Declaring your New Year’s resolution may not be the best way to get serious about personal goals.
Researchers from four universities across the United States have now found that asking questions is a more effective method in keeping up with resolutions, which have become notorious for fizzling out shortly after they’ve been made.
Instead of pledging to exercise in the New Year, it would be more effective to ask yourself, or someone else: ‘Will you exercise this year?’, they claim.
More than 100 studies spanning 40 years of research were examined by the team from the University of California, Irvine, the University at Albany, State University of New York, the University of Idaho, and Washington State University.
The team looked at the ‘question-behaviour effect,’ in which asking questions regarding a particular subject will influence future decisions.
The findings, discussed in the Journal of Consumer Psychology, suggest that this type of questioning can produce consistent, significant changes.
This technique has been shown to influence behaviour more than six months after questioning.
‘If you question a person about performing a future behaviour, the likelihood of that behaviour happening will change,’ said Dave Sprott, a co-author and senior dean of the Carson College Business, Washington State University.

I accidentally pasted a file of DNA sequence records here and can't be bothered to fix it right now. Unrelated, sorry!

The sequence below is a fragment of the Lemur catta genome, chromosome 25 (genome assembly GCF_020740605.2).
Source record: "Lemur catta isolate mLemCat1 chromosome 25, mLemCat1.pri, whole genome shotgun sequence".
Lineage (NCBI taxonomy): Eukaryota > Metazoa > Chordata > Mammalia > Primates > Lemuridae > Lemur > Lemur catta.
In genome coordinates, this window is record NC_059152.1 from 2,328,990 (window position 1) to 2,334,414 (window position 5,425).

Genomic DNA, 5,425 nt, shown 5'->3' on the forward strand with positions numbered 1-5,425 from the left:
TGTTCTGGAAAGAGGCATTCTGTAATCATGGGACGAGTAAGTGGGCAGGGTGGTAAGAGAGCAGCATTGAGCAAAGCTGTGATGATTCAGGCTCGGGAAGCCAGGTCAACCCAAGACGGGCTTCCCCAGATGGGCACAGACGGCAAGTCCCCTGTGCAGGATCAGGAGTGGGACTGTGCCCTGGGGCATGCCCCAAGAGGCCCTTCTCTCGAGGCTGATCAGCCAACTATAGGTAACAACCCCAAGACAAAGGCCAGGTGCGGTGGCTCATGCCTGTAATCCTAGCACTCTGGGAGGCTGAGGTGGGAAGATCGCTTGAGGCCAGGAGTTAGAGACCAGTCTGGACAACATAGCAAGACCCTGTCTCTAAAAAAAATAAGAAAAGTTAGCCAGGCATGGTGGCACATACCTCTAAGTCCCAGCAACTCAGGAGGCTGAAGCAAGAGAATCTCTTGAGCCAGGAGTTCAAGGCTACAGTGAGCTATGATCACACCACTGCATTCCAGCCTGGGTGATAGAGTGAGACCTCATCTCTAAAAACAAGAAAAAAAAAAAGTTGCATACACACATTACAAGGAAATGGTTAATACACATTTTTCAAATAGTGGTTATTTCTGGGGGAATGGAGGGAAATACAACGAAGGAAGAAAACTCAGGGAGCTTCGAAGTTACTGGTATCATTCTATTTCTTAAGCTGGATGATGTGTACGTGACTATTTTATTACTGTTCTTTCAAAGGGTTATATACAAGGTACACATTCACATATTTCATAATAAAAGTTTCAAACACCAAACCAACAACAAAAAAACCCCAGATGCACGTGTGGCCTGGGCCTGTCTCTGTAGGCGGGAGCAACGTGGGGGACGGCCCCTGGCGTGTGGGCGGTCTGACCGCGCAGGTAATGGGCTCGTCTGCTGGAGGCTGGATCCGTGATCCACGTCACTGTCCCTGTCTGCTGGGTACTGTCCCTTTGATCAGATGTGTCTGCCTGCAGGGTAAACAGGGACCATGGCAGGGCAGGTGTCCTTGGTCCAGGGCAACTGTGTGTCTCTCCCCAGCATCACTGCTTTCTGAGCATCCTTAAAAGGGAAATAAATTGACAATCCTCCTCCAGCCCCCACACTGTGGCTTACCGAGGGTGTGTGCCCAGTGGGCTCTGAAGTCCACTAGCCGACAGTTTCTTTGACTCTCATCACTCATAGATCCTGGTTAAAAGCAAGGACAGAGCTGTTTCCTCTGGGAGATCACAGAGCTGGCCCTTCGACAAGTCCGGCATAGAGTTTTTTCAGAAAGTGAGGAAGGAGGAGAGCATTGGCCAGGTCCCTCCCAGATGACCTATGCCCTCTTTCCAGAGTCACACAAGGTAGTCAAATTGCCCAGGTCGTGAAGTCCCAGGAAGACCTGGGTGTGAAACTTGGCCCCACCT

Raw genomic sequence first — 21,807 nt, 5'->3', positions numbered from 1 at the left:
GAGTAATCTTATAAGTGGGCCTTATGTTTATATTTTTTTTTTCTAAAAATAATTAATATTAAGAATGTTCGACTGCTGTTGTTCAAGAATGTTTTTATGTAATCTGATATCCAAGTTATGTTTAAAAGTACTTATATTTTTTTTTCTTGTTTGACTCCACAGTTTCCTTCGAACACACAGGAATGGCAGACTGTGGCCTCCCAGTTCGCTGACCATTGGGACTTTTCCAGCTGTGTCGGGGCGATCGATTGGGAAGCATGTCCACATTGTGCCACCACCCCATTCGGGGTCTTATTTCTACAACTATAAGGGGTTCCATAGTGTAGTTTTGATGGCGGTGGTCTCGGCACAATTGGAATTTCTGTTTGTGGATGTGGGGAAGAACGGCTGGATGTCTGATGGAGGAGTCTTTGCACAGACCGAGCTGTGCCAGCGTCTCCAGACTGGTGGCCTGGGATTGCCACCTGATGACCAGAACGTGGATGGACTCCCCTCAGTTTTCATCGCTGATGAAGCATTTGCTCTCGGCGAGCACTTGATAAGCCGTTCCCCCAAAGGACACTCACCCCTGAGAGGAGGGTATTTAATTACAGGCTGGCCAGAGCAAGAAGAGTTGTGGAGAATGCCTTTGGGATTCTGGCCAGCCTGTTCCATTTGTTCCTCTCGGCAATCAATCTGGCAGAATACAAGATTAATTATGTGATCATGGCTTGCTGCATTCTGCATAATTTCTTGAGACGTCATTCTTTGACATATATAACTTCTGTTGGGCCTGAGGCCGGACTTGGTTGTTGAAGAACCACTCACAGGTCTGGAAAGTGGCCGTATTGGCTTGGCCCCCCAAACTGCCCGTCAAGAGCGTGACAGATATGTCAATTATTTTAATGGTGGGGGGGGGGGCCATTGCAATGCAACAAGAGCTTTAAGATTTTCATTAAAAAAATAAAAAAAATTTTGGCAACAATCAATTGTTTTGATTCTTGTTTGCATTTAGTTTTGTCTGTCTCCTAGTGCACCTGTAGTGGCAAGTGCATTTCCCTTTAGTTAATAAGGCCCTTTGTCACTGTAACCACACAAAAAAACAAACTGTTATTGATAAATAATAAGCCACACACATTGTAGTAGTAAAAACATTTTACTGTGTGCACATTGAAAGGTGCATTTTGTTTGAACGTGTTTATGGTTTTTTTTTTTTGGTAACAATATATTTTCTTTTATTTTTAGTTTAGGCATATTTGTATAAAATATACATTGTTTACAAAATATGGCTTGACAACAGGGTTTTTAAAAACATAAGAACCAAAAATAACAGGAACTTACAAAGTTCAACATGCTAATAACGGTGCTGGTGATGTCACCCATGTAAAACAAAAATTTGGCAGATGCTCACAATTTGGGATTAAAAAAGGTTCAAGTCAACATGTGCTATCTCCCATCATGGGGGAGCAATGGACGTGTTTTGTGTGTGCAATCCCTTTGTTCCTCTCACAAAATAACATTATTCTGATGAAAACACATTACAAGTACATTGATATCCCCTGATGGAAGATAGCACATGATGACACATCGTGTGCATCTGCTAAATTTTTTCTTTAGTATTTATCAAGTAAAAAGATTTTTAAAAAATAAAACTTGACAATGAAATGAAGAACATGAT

Instead of pledging to exercise in the New Year, it would be more effective to ask yourself, or someone else: ‘Will you exercise this year?’
Asking a simple question will prompt a psychological response, which will influence later decisions.
If a person is asked ‘Will you recycle?’ they may be reminded that recycling is beneficial to the environment, which will make them feel uncomfortable if they do not do it, the research says.
To avoid this, the person will then recycle.
This same principle can be applied to other social behaviours, like cheating on college exams, exercising, recycling, or gender stereotyping.
‘We found the effect is strongest when questions are used to encourage behaviour with personal and socially accepted norms, such as eating healthy foods or volunteering,’ said Eric R. Spangenberg, first author and dean of the Paul Merage School of Business, University of California, Irvine.
‘But it can be used effectively to even influence consumer purchase, such as a new computer.’
The most effective were ‘yes’ or ‘no’ questions asked via computer or pen-and-paper survey.
Researchers also found that it was best not to provide a specific time frame for the goal.
‘It is pretty easy to ask a question, and it can be done in a variety of means, such as ads, mailers, online media, and interpersonal communications,’ said Sprott.
The researchers also include Ioannis Kareklas, assistant professor of marketing, University at Albany, State University of New York, and Berna Devezer, assistant professor of marketing, University of Idaho.
While the ‘question-behaviour effect,’ was widely found to maintain its influence over time, the researcher found that habitual behaviours, like drinking or skipping class, would not have such positive results.
In one study, people who were asked about their vices were found to have done them more than a control group.
For the best outcome, asking yourself a question this New Year’s Eve may lead to healthier decisions in the year ahead.